Microsoft Macro Assembler

Microsoft Macro Assembler
Developer(s) Microsoft
Initial release 1981 (1981)
Stable release
14.00.23506.0 / November 6, 2015 (2015-11-06)
Operating system Microsoft Windows and MS-DOS
Type Assembler
License Microsoft EULA

The Microsoft Macro Assembler (MASM) is an x86 assembler that uses the Intel syntax for MS-DOS and Microsoft Windows. Beginning with MASM 8.0 there are two versions of the assembler - one for 16-bit and 32-bit assembly sources, and another (ML64) for 64-bit sources only.

MASM is maintained by Microsoft, but since version 6.12 has not been sold as a separate product, it is instead supplied with various Microsoft SDKs and C compilers. Recent versions of MASM are included with Microsoft Visual Studio.


The earliest versions of MASM date back to 1981 .[1]

Early versions of MASM were sold either as a generic "Microsoft Macro Assembler" for all x86 machines and the OEM version produced specifically for IBM PCs. By Version 4.0, the IBM release was dropped. Up to Version 3.0, MASM was also bundled with a smaller companion assembler, ASM.EXE. This was intended for PCs with only 64k of memory and lacked some features of the full MASM such as the ability to use code macros.

DOS versions up to 4.x included Microsoft's LINK utility which was designed to convert intermediate OBJ files generated by MASM and other compilers, but as users who did not do programming had no use of LINK, it was moved to their compiler packages.

Version 4.0 added support for 286 instructions and also shorthand mnemonics for segment descriptors (.code, .data, etc.). Version 5.0 supported 386 instructions, but could still only generate real mode executables.

Up to version 5.0, MASM was available as an MS-DOS application only. Versions 5.1 and 6.0 were available as both MS-DOS and OS/2 applications.[2]

Version 6.0, released in 1992, added parameter passing with "invoke" and some other high level-like constructs, in addition to the already existing high level-like records, among other things. By the end of the year, version 6.1A updated the memory management to be compatible with code produced by Visual C++. In 1993 full support for protected mode 32-bit applications and the Pentium instruction set was added. The MASM binary at that time was shipped as a "bi-modal" DOS-extended binary (using the Phar Lap TNT DOS extender).

Versions 6.12 to 6.14 were implemented as patches for version 6.11. These patches changed the type of the binary to native PE format; version 6.11 is the last version of MASM that will run under MS-DOS.

By the end of 1997 MASM fully supported Windows 95 and included some AMD-specific instructions.[3]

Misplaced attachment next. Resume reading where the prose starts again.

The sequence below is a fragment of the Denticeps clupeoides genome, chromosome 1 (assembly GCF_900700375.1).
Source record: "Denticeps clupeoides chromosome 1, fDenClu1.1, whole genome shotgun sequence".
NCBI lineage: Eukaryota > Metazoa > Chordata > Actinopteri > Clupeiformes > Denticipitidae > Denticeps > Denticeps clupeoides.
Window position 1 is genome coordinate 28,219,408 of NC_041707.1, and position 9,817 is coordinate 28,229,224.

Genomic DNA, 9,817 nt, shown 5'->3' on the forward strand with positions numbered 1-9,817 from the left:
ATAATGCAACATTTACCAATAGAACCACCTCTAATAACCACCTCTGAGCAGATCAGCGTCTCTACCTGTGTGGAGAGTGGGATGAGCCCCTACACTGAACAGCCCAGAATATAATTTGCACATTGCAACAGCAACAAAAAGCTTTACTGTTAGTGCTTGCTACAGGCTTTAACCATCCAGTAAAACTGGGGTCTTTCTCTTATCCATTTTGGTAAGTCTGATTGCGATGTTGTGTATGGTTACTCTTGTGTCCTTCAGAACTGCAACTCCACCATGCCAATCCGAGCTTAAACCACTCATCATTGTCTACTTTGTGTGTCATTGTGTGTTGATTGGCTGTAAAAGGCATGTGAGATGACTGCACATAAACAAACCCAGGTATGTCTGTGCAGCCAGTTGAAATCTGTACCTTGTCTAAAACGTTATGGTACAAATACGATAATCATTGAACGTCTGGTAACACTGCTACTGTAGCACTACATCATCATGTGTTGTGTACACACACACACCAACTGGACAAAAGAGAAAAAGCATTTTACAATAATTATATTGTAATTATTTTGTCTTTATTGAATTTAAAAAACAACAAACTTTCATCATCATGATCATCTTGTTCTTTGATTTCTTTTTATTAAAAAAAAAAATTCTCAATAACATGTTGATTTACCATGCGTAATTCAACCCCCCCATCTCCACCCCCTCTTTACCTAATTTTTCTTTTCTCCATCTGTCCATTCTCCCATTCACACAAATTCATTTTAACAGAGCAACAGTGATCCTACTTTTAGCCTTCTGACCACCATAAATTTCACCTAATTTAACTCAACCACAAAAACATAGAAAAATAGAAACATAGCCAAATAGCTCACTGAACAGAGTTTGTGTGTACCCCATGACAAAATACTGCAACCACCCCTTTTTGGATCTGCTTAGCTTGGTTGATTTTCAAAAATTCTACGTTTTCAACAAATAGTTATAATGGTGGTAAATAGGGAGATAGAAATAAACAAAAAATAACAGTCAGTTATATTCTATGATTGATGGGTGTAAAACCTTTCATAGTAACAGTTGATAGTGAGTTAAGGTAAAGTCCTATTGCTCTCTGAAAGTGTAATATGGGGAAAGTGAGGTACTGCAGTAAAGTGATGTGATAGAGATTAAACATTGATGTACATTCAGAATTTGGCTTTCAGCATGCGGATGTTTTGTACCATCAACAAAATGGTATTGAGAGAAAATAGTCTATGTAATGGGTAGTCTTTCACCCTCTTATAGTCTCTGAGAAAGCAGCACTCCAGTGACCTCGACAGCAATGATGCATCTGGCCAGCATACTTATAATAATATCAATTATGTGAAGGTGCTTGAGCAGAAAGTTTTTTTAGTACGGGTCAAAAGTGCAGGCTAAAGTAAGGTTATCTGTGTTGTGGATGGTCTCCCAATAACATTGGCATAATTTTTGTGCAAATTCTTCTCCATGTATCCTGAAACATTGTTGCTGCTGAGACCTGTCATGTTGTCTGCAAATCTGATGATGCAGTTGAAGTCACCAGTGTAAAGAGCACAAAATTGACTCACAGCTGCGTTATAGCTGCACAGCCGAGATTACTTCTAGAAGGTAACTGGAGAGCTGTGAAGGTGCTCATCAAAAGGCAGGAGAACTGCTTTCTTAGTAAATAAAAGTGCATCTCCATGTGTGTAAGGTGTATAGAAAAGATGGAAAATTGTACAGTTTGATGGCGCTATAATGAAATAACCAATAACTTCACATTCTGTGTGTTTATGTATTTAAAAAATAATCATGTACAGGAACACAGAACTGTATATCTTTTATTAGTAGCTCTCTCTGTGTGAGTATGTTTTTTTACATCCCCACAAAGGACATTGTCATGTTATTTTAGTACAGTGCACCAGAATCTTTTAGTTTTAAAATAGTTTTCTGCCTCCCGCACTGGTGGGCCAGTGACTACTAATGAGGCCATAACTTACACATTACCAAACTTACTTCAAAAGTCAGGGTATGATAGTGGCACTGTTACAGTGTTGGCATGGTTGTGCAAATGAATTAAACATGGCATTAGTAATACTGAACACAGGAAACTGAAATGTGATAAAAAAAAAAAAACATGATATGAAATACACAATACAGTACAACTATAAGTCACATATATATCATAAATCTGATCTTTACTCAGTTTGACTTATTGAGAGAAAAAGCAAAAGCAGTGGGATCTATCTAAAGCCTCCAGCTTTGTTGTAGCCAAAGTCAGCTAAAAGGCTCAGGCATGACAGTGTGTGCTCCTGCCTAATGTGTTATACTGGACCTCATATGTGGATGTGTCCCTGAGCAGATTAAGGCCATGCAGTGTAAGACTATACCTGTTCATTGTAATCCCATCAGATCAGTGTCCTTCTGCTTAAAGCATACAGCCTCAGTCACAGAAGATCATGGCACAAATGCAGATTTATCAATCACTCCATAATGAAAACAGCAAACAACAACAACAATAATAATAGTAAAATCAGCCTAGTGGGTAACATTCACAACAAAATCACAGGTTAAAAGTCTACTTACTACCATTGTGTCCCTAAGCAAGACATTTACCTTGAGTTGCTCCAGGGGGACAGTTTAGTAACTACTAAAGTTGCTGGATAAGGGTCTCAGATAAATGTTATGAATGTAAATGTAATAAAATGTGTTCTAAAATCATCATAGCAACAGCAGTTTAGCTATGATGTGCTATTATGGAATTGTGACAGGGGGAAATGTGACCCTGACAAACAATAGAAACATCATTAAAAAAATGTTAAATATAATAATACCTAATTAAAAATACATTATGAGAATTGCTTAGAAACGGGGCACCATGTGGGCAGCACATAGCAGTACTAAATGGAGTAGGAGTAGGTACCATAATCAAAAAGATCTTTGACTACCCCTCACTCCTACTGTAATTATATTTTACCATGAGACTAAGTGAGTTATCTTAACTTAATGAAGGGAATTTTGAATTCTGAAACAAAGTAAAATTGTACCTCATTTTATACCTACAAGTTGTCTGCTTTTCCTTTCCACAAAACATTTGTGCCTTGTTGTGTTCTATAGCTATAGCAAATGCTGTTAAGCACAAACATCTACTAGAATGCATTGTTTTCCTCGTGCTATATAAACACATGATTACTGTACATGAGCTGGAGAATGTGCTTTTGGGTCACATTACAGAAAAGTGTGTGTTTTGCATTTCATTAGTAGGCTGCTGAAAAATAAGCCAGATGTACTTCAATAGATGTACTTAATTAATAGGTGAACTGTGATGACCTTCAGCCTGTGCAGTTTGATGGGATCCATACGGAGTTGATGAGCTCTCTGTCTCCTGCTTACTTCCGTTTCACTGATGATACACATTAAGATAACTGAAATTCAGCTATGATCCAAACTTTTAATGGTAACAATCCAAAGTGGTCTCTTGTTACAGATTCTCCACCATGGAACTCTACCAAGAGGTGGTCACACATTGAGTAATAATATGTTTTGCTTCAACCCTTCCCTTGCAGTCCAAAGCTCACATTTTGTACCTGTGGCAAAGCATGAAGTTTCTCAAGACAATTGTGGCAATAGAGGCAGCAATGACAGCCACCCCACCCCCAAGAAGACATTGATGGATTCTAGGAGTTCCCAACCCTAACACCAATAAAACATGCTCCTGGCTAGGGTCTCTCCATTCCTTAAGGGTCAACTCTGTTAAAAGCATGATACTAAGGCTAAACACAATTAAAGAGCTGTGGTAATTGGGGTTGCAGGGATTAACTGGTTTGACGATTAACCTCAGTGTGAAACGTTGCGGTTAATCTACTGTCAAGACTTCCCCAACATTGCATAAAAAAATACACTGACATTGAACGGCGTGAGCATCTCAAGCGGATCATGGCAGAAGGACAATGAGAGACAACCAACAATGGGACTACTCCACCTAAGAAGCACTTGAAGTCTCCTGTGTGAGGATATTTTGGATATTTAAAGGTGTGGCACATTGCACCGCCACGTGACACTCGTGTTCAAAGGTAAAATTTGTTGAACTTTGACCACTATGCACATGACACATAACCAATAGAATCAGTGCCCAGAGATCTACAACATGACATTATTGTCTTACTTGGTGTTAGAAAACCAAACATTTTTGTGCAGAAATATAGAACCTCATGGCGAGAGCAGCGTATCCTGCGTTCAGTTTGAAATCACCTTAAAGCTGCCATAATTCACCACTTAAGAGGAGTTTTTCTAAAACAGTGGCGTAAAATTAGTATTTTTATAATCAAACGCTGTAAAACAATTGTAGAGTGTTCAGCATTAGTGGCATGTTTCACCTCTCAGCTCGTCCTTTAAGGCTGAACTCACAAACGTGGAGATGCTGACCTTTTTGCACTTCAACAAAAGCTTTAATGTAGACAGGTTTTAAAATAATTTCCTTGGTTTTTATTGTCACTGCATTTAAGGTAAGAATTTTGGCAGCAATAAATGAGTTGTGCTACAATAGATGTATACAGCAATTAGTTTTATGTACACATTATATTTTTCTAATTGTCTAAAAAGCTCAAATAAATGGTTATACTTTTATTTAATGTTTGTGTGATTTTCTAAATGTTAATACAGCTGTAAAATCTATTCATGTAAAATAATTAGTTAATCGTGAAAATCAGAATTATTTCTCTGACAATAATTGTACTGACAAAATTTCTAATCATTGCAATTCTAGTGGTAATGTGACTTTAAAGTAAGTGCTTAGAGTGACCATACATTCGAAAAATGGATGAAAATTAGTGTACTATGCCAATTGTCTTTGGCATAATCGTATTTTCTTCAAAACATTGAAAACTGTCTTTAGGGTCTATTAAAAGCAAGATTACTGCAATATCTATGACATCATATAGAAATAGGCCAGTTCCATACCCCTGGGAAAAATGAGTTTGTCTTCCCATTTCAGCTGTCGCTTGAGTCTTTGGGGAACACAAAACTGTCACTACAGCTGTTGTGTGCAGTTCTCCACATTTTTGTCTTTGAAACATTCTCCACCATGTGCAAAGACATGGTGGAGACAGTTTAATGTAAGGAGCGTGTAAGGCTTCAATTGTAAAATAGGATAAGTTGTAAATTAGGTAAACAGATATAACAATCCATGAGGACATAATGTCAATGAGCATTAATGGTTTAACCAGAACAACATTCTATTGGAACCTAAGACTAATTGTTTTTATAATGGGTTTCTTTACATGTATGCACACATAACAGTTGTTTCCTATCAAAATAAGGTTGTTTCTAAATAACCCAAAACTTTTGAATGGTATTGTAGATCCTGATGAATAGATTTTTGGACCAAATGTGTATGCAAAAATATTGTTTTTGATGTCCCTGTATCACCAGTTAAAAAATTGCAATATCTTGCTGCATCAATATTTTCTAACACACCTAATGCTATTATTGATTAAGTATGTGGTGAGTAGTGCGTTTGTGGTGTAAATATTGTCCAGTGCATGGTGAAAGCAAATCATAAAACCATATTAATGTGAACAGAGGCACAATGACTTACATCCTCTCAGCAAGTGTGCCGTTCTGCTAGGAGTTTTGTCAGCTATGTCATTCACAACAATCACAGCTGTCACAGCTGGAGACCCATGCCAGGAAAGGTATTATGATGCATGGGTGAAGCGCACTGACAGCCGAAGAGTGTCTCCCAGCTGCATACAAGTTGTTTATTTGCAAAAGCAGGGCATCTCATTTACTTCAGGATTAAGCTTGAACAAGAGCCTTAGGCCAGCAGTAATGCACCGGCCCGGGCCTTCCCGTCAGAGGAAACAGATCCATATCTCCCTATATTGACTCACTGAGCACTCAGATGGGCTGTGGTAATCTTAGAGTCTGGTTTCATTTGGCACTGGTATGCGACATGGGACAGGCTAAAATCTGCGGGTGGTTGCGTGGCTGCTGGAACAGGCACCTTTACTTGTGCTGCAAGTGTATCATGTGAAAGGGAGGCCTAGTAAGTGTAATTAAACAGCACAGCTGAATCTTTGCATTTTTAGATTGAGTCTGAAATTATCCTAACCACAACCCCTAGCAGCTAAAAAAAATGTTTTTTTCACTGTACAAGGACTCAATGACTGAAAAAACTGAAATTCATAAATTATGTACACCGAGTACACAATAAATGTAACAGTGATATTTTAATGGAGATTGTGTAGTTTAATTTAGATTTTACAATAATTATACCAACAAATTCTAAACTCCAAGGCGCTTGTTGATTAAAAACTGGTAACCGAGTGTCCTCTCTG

In 1999 Intel released macros for SIMD and MMX instructions, which were shortly after supported natively by MASM. With the 6.15 release in 2000, Microsoft discontinued support for MASM as a separate product, instead subsuming it into the Visual Studio toolset. Though it was still compatible with Windows 98, current versions of Visual Studio were not.[3] Support for 64-bit processors was not added until the release of Visual Studio 2005, with MASM 8.0.

After 25 June 2015, we find at least three different MASMs, with the same version number 14.00.23026, in Microsoft Visual Studio 2015 Enterprise Edition: one "amd64_x86" ml and two ml64s, "x86_amd64" and "amd64".

The three versions mentioned above run on different platforms targeting different platforms:

Object module formats supported by MASM

Early versions of MASM generated object modules using the OMF format, which was used to create binaries for MS-DOS or OS/2.

Since version 6.1, MASM is able to produce object modules in the Portable Executable[4][5] (PE/COFF) format. PE/COFF is compatible with recent Microsoft C compilers, and object modules produced by either MASM or the C compiler can be routinely intermixed and linked into Win32 and Win64 binaries.

Some third-party tools that support MASM




Assemblers compatible with MASM

Some other assemblers can assemble most code written for MASM, with the exception of more complex macros.

See also


  1. Watt, Peggy; Christine McGeever (January 7, 1985). "Macintosh Vs. IBM PC At One Year". InfoWorld. Vol. 7 no. 1. pp. 15–16. ISSN 0199-6649. The IBM PC Macro Assembler was released in December 1981.
  2. Marshall, Martin (April 29, 1991). "Macro Assembler Update Adds High-Level Features". InfoWorld. Vol. 13 no. 17. p. 21. ISSN 0199-6649.
  3. 1 2 R. E. Harvey (2007). "Assemblers". Archived from the original on 16 February 2008. Retrieved 4 February 2010.
  4. "Archived copy". Archived from the original on 2009-01-26. Retrieved 2008-06-24.
  5. "WHDC White Papers and Documentation". Retrieved 25 September 2016.
  6. "RAD Software". Retrieved 25 September 2016.
  7. Kyprianou, Antonis. "WinAsm Studio, The Assembly IDE - Free Downloads, Source Code". Retrieved 25 September 2016.
  8. "Easy Code Visual Assembler IDE - Assembly programming". Retrieved 25 September 2016.
  9. Palavos. "Assembly Programming with Visual Studio 2010/2012 - CodeProject". Retrieved 25 September 2016.
  10. "Visual MASM - The MASM IDE for Microsoft Macro Assembler". Retrieved 25 September 2016.
  11. Olly. "OllyDbg v1.10". Retrieved 25 September 2016.
This article is issued from Wikipedia - version of the 11/27/2016. The text is available under the Creative Commons Attribution/Share Alike but additional terms may apply for the media files.